Original paper

A simple technique using wooden stakes to estimate vertical patterns of interstitial oxygenation in the beds of rivers

Marmonier, P. Delettre


Silt and fine sediments from anthropogenic activities frequently clog river bed sediments, impairing vertical exchanges between stream and subsurface water. River managers need a simple technique to detect the extent of interstitial clogging and monitor the effectiveness of measures to reduce siltation. We evaluated the use of 30- cm long pine-wood stakes, inserted for 3–6 weeks in the sediments of four French rivers varying in interstitial clogging, to determine the association between changes in the colour of the wood and the adjacent interstitial conditions. There was a general association between depth to interstitial hypoxia and location of the colour change of the wooden stakes from brown to pale grey or black after 3–4 weeks. This change in colour also broadly matched interstitial contents of fine sediment, ammonium, and nitrate although the method could not reliably detect microscale zones of anoxia or short-term changes in dissolved oxygen. Thus, its effectiveness lies in its use as a cheap, simple, and broad-scale indicator for collecting long-term integrated data of interstitial oxygenation in stream sediments with minimal disruption of the gravel bed, and appears an ideal tool for river managers and salmonid fish biologists.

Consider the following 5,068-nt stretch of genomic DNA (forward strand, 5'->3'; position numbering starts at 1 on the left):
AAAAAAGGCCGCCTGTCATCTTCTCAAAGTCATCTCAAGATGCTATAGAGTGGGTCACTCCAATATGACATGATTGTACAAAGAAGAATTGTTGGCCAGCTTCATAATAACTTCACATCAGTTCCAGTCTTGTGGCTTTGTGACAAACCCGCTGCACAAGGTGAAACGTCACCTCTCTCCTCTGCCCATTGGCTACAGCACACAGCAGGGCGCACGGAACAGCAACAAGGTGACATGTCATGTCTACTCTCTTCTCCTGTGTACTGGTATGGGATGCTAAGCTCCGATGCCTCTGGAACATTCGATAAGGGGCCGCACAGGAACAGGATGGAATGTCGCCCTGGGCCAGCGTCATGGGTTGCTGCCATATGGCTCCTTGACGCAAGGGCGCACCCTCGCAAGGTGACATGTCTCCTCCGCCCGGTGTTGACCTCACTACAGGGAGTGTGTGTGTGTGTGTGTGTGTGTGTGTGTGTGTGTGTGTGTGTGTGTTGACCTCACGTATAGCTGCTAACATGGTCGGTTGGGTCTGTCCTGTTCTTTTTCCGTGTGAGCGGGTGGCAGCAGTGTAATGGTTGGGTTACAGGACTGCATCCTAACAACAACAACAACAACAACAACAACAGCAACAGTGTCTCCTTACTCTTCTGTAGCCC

hyporheiccloggingcolmationhypoxiaporositysedimentsriver management.